Penn State President Eric Barron touched on current events Tuesday while addressing the University Faculty Senate.
Barron recalled the jubilant throngs of students who celebrated peacefully Monday night in front of Old Main, around Beaver Stadium and throughout downtown State College after the NCAA eased sanctions against Penn State and made the Nittany Lions once again eligible for a bowl game.
“I view the celebration last night as a narrow escape because we didn’t know how far it might go, and that worries you,” he said.
Then he commented on the NCAA’s decision to return Penn State to postseason play and restore its full allotment of football scholarships, reversing two of the sanctions handed down two years ago for Penn State’s role in the Jerry Sandusky child sex abuse scandal.
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Monday’s turn of events came after former U.S. senator George Mitchell’s report commended the university’s progress in carrying out administrative reforms and improving how it prevents and responds to sexual assault.
“From my particular viewpoint, what has just occurred, both suggests that this institution has taken this issue very seriously, but also that the focal point is on our students and student-athletes,” Barron said.
The reversal also vindicated the current senior players, who stayed despite the sanctions, he said.
“They knew they were going to struggle, but they were committed to a Penn State education,” Barron said. “This is the way you want it to be.”
In issuing its edict, the NCAA concluded that the current players weren’t “the individuals to punish” and that fewer scholarships denied student-athletes the chance to “get an education at a highly ranked institution,” Barron said.
He said he was allowed this time to listen to his fellow presidents’ full discussion about the sanctions. The result, he said, reflected well on Penn State.
“So we should be very proud, as an institution, that we’ve taken this so seriously and that our focus is on the students,” he said.
During his remarks Tuesday, Barron also outlined a proposed strategy for seeking state appropriations.
Traditionally, he said, Penn State has “gone with our hand out” to state legislators and asked for a certain percentage or a round number for funding. When legislators shake their heads, Penn State raises tuition, goes about its business and annually repeats the process.
“All of us know that over time that lack of support has made a difference, and we have higher tuition than our Big Ten peers,” he said.
The problem, he said, is the usual routine hasn’t worked.
“And so why do it again?” he said. “And my thought is: We need to put something specific on the table.”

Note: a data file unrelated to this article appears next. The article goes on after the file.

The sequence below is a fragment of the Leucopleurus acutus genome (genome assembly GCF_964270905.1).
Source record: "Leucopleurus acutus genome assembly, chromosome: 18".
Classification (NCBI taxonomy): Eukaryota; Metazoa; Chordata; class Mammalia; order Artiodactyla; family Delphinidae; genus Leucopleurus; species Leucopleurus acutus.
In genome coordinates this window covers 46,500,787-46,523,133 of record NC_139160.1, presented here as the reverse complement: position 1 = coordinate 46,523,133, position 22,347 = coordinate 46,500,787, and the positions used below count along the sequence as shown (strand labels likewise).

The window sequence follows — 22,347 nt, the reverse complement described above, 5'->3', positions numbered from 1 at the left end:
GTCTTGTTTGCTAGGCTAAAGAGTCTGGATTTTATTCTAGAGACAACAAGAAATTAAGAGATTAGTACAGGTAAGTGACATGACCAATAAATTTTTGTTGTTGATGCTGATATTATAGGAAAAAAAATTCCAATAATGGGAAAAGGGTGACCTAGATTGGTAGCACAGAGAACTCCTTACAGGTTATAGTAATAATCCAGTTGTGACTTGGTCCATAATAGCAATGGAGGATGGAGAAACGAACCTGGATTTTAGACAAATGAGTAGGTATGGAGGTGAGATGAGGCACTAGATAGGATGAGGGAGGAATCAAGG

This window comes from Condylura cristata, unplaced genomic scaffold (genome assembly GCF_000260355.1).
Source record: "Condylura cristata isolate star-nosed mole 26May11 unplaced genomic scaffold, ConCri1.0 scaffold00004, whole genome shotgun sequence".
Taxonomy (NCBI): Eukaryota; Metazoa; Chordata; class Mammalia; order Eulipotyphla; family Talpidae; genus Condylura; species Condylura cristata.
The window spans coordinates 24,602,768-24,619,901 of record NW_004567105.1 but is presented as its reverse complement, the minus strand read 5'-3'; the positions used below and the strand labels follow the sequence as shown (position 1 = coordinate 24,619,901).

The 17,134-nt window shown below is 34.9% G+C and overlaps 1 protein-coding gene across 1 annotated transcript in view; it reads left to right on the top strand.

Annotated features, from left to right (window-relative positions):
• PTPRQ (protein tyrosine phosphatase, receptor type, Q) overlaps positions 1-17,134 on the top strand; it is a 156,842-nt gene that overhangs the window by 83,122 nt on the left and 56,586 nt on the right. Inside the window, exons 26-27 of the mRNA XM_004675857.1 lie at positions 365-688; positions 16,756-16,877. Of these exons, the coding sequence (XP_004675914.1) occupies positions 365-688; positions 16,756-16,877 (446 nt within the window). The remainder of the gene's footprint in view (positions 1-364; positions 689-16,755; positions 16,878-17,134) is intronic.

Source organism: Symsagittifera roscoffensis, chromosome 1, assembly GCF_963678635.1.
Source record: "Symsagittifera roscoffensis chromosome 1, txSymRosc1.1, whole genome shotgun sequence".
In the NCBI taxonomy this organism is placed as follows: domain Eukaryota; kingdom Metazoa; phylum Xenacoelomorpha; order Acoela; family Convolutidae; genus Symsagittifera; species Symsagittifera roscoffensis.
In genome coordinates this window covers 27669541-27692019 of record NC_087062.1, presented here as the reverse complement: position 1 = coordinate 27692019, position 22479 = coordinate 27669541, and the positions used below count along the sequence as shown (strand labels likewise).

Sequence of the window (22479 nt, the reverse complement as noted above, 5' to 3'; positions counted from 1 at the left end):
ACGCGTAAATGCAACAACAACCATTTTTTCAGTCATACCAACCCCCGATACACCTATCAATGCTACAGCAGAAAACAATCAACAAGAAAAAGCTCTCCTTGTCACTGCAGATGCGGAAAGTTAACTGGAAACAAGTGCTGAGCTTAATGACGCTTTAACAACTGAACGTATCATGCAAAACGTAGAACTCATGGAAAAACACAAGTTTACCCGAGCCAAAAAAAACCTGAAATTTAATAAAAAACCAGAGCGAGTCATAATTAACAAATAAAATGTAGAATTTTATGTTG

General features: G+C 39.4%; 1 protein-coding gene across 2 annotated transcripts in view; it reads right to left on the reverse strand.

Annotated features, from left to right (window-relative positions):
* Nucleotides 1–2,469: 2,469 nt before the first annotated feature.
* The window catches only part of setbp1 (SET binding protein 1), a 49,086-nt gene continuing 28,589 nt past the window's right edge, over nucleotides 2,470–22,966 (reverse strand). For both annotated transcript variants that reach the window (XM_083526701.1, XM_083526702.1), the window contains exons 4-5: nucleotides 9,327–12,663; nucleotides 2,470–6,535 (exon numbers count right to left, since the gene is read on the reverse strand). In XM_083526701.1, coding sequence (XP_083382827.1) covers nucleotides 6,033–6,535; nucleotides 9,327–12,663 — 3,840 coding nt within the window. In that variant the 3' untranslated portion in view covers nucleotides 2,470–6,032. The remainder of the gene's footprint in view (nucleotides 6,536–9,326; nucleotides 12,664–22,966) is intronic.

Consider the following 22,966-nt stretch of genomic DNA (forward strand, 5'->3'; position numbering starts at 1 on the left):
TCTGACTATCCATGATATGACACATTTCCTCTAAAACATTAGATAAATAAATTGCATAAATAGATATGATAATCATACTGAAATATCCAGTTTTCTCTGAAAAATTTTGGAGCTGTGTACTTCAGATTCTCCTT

Going forward, Penn State should frame its revenue requests in terms of “our role in promoting economic development and student career success,” Barron said.
“Then we’re doing something we know the members of the state legislature and the governor are all keenly interested in,” he said. “We have the capability to have this impact across the commonwealth, which makes a big difference.”
Rather than the percentage or round sum, Penn State could ask for a specific amount to fund additional faculty in areas known to have “a lot of potential to drive economic development” and “have an impact on the workforce.”
To the list Penn State could add research slated for being taken to the marketplace, something the university needs to improve, he said, noting it’s 18th among universities in research expenditures but below 60th place in licensing intellectual property.
“Stanford is famous for that, and we lag considerably behind what our capability is doing,” he said. “So this is an area in which we could grow.”
Barron said the economic-impact strategy proved successful when he led Florida State and the Florida legislature was deep in a budget crunch.
As an experiment at Penn State, he said, it may take a while to succeed, but he’s optimistic from his conversations with Gov. Tom Corbett, his gubernatorial election opponent Tom Wolf and legislators “that they are actually eager to see something different come from the university in terms of a budget request.”
“We always talk about economic impact,” he said. “I’d like us to be an economic driver.”
Barron told faculty members he’s going to present his proposal to the board of trustees for consideration.
One faculty member, while saying the proposal sounded “attractive,” told Barron he’s concerned about “performance-based funding, once you accept the idea that political masters can decide which ideas are valuable and which are not,” and “giving up our independence, our intellectual honesty, for negotiation with political bodies.”
Replied Barron: “You can count on the fact that we’re not going to do that.”
He defended the approach, saying he resisted the Florida governor’s demand to shut down the anthropology department and still received additional revenue in the end.
“So I don’t see this as yielding to anything,” he said, “but just to say ‘This is the direction we want to go. Do you want to support it?’ ”